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    1. You enjoy looking at a hole filled with rancid water?

      Perhaps the longstanding eyesore (and dangerous hole) will be history some time soon.

  1. Decent development, but street mods are needed

    This looks like a good project–particularly having a pedestrian access on Ridge.

    If you look at this in context of the pedestrian enhancements recently announced at Emerson and Green Bay, it becomes clear that this section of Ridge/Greenbay from Emerson to Church needs to be modified to make a better pedestrian environment.

    I propose that this section of Ridge be restricted to two lanes of car traffic and put in protected bike lanes on both sides of the street.

    This will immediately help minimize the Emerson/Green Bay/Ridge hazard by offering a north-south corridor for bikes that can connect Emerson with Church St. and Downtown.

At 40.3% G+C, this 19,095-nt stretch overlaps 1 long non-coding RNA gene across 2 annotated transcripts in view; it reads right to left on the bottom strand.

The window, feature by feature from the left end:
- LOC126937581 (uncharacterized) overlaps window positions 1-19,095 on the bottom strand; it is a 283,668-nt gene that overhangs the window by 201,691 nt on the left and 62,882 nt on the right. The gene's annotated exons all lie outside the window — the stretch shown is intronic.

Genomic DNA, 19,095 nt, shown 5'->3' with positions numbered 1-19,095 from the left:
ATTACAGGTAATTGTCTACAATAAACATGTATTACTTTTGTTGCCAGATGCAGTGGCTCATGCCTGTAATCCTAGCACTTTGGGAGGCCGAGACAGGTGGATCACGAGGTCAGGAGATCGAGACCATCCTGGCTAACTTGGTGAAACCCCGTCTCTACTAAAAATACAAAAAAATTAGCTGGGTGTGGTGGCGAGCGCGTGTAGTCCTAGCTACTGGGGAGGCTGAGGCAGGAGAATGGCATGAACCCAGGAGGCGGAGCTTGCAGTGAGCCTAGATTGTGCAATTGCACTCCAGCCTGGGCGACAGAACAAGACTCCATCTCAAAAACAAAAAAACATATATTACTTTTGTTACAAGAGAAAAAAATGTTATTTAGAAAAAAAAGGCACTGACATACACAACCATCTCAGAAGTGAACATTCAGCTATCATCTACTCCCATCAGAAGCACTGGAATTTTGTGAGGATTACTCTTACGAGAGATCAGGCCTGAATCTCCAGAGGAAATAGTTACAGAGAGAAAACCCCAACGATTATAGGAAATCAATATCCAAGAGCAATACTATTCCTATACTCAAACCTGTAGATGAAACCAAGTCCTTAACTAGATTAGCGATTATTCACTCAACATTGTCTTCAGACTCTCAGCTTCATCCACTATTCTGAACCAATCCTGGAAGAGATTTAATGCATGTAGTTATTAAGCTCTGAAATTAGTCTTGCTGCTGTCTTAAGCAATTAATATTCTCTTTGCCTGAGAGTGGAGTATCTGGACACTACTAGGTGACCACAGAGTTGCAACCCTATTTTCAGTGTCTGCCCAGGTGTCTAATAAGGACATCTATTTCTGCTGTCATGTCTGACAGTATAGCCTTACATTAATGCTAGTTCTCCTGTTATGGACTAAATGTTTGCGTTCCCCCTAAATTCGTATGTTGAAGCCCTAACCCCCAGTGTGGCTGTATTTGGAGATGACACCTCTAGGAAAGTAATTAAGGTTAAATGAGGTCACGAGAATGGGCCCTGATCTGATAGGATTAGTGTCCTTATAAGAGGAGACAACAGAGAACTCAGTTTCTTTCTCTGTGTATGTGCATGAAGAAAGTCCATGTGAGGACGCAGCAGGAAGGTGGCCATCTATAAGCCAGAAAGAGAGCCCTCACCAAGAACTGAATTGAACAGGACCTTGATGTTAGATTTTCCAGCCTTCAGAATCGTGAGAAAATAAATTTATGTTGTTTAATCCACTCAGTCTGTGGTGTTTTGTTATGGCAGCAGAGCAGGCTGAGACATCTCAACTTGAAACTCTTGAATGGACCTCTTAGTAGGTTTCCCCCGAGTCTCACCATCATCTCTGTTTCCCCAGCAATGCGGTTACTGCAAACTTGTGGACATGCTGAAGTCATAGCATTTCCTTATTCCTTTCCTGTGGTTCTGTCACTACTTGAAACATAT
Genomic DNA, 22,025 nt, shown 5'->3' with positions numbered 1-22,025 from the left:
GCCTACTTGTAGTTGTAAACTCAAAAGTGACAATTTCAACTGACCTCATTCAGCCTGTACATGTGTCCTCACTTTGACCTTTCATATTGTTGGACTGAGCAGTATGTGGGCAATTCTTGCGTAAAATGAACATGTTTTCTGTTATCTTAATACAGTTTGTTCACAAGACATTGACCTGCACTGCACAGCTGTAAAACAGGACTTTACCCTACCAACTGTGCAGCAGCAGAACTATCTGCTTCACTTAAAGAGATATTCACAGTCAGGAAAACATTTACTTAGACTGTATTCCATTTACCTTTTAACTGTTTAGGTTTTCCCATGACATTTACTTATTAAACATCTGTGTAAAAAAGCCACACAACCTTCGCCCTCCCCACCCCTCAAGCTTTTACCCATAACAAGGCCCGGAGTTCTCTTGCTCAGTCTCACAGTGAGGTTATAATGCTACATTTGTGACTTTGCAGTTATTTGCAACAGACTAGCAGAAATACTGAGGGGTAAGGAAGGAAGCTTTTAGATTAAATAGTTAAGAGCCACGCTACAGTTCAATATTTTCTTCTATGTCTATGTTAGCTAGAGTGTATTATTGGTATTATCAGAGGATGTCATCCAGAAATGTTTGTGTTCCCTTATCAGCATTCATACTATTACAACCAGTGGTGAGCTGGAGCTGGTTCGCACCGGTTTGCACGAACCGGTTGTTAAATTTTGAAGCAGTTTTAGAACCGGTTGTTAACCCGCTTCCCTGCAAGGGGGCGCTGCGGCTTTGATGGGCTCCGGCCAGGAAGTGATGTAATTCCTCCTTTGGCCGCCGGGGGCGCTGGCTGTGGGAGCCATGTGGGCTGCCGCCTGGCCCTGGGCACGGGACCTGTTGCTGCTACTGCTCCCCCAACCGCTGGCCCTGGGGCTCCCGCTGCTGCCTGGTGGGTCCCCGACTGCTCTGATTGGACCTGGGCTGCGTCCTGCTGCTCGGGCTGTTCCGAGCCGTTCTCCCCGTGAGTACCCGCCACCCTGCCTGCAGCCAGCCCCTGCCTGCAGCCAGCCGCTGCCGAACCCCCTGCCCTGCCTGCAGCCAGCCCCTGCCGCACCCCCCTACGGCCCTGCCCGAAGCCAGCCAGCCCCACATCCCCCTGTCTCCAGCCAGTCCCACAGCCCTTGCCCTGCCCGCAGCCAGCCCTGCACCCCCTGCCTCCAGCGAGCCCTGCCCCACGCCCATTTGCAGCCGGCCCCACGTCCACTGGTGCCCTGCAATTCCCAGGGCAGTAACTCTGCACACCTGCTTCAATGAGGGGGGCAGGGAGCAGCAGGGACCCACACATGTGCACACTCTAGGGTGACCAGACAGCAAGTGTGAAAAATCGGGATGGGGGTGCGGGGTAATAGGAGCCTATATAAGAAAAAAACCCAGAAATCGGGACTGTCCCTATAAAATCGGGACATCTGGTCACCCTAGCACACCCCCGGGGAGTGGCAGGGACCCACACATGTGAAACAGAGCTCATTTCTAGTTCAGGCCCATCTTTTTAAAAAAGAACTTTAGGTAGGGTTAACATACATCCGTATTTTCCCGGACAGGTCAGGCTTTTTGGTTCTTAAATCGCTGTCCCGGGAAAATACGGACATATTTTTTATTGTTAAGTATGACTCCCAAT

This will also pave the way for a better design on Ridge going both north and south from this block, allowing more mobility options.

  2. While the building looks

    While the building looks fine, have we done a thorough study on the number of current empty units already in Evanston? Look at the number of high rise condos that are empty or have moved to rentals. The 'if you build it they will come' mentality has not proven to be effective.

  3. U completely miss the point

    "have we done a thorough study on the number of current empty units already in Evanston?"

    That is NOT the City's role in determining development projects. If an entrepreneur creates a plan, develops a proposal, and wants to risk their capital it's THEIR decision. They bear the risk and reap the reward. The role of the city is to determine if this proposal is consistent with current guidelines, regulations and zoning.

    The concept of central planning as espoused by the former Soviet Union, Cuba and North Korea should serve as examples of what Evanston government should not do.


    1. If this were the case